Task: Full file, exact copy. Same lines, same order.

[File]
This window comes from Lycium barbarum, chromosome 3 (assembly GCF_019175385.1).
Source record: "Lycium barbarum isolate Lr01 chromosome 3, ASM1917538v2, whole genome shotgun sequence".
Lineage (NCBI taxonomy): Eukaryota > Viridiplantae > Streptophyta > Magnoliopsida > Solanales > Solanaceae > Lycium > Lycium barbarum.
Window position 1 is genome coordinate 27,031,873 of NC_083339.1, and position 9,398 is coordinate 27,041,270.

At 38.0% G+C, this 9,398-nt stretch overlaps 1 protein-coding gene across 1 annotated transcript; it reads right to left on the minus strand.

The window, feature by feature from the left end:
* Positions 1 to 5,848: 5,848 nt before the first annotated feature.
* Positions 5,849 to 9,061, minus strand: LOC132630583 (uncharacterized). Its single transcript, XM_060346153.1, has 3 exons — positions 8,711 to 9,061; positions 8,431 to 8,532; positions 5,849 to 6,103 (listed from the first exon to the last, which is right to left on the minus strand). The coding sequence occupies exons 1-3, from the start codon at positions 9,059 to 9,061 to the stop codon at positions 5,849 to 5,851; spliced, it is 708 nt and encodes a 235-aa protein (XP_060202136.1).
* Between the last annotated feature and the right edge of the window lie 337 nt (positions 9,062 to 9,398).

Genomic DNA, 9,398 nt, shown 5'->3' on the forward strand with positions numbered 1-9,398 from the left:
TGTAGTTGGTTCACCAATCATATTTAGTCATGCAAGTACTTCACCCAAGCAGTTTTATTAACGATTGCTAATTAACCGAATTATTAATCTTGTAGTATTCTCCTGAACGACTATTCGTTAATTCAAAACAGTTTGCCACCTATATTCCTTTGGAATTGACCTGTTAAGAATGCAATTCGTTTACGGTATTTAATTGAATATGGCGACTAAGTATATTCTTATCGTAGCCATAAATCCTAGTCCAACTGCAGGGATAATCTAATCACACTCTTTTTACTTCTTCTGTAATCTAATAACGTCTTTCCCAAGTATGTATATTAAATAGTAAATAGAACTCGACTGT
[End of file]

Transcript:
This window comes from Lycium barbarum, chromosome 3 (assembly GCF_019175385.1).
Source record: "Lycium barbarum isolate Lr01 chromosome 3, ASM1917538v2, whole genome shotgun sequence".
Lineage (NCBI taxonomy): Eukaryota > Viridiplantae > Streptophyta > Magnoliopsida > Solanales > Solanaceae > Lycium > Lycium barbarum.
Window position 1 is genome coordinate 27,031,873 of NC_083339.1, and position 9,398 is coordinate 27,041,270.

At 38.0% G+C, this 9,398-nt stretch overlaps 1 protein-coding gene across 1 annotated transcript; it reads right to left on the minus strand.

The window, feature by feature from the left end:
* Positions 1 to 5,848: 5,848 nt before the first annotated feature.
* Positions 5,849 to 9,061, minus strand: LOC132630583 (uncharacterized). Its single transcript, XM_060346153.1, has 3 exons — positions 8,711 to 9,061; positions 8,431 to 8,532; positions 5,849 to 6,103 (listed from the first exon to the last, which is right to left on the minus strand). The coding sequence occupies exons 1-3, from the start codon at positions 9,059 to 9,061 to the stop codon at positions 5,849 to 5,851; spliced, it is 708 nt and encodes a 235-aa protein (XP_060202136.1).
* Between the last annotated feature and the right edge of the window lie 337 nt (positions 9,062 to 9,398).

Genomic DNA, 9,398 nt, shown 5'->3' on the forward strand with positions numbered 1-9,398 from the left:
TGTAGTTGGTTCACCAATCATATTTAGTCATGCAAGTACTTCACCCAAGCAGTTTTATTAACGATTGCTAATTAACCGAATTATTAATCTTGTAGTATTCTCCTGAACGACTATTCGTTAATTCAAAACAGTTTGCCACCTATATTCCTTTGGAATTGACCTGTTAAGAATGCAATTCGTTTACGGTATTTAATTGAATATGGCGACTAAGTATATTCTTATCGTAGCCATAAATCCTAGTCCAACTGCAGGGATAATCTAATCACACTCTTTTTACTTCTTCTGTAATCTAATAACGTCTTTCCCAAGTATGTATATTAAATAGTAAATAGAACTCGACTGT